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NASA: Shuttle on track for July launch
NASA is preparing to launch the space shuttle Discovery sometime in July.


National Aeronautics and Space Administration (NASA)
Space Programs
Marshall Space Flight Center

(CNN) -- NASA is on track to launch the space shuttle Discovery in July after analysis of wind tunnel tests determined that the external fuel tank was safe, NASA Administrator Michael Griffin said Friday.

The decision clears the way for a mission sometime between July 1 and July 19.

Despite concerns about the potential for insulating foam loss from structures on the external tank called ice-frost ramps, program managers and space agency engineers decided to leave them in place for the next launch.

"At the end of the day, the decision going forward was to fly, leaving these ice-frost ramps as is," said Shuttle Program Manager Wayne Hale.

Foam shedding has been a problem for NASA, beginning with the loss of the shuttle Columbia in 2003.

The orange external fuel tank is covered in insulating foam to keep ice from forming on the tank when super-cold liquid hydrogen and oxygen propellant are pumped into it in hours before launch. The foam goes on like shaving cream and becomes brittle when it dries.

An accident investigation board concluded that a 1.6-pound piece of the foam broke loose from Columbia's external tank during the 2003 launch, cracking a hole in the wing that eventually led to the destruction of that spacecraft and the deaths of the seven astronauts onboard.

Last summer, a one-pound piece of foam broke loose from Discovery's external tank on NASA's return-to-flight mission, just missing the orbiter.

After that close call, NASA engineers determined that the piece of foam that nearly hit Discovery was from a 40-pound wedge of insulation called the PAL ramp. They said that piece would have to be removed before the shuttle could fly again.

Managers commissioned wind tunnel tests to make sure the change would not adversely affect the shuttle's aerodynamics on its supersonic trip from the launch pad to orbit.

In those tests, engineers have focused on two foam features: the large PAL ramp, which smoothes the flow of air over pressurization lines and a cable tray that runs along the side of the external tank, and the smaller ice-frost ramps, which cover the brackets that hold those structures in place.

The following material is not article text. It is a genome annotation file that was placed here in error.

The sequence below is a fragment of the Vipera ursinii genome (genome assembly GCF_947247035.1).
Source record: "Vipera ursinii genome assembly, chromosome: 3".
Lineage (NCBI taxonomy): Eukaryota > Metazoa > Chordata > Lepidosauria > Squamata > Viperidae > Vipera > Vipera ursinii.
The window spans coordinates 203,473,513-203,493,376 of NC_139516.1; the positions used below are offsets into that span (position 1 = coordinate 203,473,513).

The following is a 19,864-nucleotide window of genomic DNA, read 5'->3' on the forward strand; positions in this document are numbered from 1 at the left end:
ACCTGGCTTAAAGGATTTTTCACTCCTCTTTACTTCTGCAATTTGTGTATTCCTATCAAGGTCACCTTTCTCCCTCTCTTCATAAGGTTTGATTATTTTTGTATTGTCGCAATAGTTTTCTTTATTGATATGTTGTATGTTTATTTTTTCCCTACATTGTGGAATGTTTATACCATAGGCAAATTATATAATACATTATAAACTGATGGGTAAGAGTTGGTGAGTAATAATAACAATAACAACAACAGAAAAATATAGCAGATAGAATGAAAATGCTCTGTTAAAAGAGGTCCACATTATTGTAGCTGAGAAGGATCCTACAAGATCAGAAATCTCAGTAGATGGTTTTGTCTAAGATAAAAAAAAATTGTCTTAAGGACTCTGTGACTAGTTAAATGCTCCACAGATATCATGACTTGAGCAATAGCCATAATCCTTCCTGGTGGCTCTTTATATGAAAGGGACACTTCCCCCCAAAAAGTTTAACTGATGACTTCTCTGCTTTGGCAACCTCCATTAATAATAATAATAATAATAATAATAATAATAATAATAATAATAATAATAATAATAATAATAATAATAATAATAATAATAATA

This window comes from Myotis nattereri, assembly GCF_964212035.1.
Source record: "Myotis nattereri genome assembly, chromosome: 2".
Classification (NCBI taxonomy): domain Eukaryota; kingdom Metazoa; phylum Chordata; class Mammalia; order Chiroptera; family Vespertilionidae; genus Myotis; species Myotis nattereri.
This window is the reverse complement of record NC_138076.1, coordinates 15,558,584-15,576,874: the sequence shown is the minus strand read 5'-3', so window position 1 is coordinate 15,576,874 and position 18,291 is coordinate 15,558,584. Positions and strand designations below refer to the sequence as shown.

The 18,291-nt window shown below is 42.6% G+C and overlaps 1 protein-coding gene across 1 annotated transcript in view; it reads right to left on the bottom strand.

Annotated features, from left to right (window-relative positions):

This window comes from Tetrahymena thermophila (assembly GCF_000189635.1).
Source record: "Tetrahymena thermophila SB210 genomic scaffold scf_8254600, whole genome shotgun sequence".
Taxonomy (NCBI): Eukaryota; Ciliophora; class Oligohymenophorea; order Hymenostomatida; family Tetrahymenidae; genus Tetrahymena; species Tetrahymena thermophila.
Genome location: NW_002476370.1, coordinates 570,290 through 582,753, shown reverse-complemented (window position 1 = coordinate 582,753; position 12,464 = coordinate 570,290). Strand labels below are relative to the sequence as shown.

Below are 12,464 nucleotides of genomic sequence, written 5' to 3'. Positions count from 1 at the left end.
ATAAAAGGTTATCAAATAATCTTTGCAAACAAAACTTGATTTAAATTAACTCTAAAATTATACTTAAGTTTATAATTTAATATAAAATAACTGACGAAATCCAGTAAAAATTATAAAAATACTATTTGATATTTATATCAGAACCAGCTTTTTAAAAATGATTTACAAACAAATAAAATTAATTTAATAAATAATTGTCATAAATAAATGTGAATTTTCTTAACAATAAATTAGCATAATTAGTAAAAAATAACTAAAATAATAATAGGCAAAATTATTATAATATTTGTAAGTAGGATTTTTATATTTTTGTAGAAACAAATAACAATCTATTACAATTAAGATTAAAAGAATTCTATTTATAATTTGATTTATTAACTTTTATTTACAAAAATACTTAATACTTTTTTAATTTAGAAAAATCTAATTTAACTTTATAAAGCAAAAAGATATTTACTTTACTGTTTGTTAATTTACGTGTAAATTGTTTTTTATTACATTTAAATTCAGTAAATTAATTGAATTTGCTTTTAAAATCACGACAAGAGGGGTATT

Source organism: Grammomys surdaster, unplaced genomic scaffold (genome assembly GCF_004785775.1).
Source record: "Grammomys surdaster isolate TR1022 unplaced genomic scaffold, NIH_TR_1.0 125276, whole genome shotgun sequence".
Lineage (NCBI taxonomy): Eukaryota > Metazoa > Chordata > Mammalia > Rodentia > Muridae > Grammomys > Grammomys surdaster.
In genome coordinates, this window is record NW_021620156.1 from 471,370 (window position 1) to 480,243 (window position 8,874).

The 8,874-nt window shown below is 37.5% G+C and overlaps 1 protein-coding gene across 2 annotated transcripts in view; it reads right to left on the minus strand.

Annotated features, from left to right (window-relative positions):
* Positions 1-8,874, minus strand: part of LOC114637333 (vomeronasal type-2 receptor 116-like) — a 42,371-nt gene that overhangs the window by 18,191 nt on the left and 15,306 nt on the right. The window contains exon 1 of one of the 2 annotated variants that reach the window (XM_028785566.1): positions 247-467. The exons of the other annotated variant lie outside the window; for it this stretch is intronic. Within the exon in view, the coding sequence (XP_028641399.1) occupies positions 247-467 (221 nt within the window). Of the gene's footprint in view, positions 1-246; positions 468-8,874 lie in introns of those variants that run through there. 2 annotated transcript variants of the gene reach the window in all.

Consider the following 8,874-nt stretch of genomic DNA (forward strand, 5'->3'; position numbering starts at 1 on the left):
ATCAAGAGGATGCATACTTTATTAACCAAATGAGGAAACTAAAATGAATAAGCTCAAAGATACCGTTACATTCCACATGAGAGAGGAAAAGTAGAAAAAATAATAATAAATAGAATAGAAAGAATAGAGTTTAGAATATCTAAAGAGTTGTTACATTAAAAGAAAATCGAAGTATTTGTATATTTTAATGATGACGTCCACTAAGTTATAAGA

Small pieces of ice-frost ramp foam have shed from external tanks on past missions.

At a meeting Thursday at Marshall Space Flight Center in Huntsville, Alabama, NASA officials, shuttle program managers and engineers met to discuss the results of the tests and analysis of the data.

In the end, they decided that the next mission will fly using an external tank without a PAL ramp, and modifications to the ice-frost ramps will be considered on subsequent missions.

"It is more appropriate to make one change at a time, to take care of the biggest problem that we have, and then work our way to the next situation that we'd like to improve," Hale said.

"When you make a major change, you should fly that major change without other major changes, to see how it performed. And then if you have subsequent changes to be made, you make those in subsequent flights."

But Hale acknowledged that flying the next mission with the ice-frost ramps does pose some risk.

"The worst case, if it came off with the maximum mass ... and [it] comes off at the worst time, and follows the worst possible trajectory to the most vulnerable part of the orbiter, it would not be what we would like to have," he said. "I don't know how to characterize it more than that. It would cause what we call critical damage."

Hale stressed that modifications to the shuttle's external tank likely will be ongoing for the remainder of the program's life.

NASA officials intend to retire the shuttle fleet in 2010 after the space agency completes assembly of the international space station.

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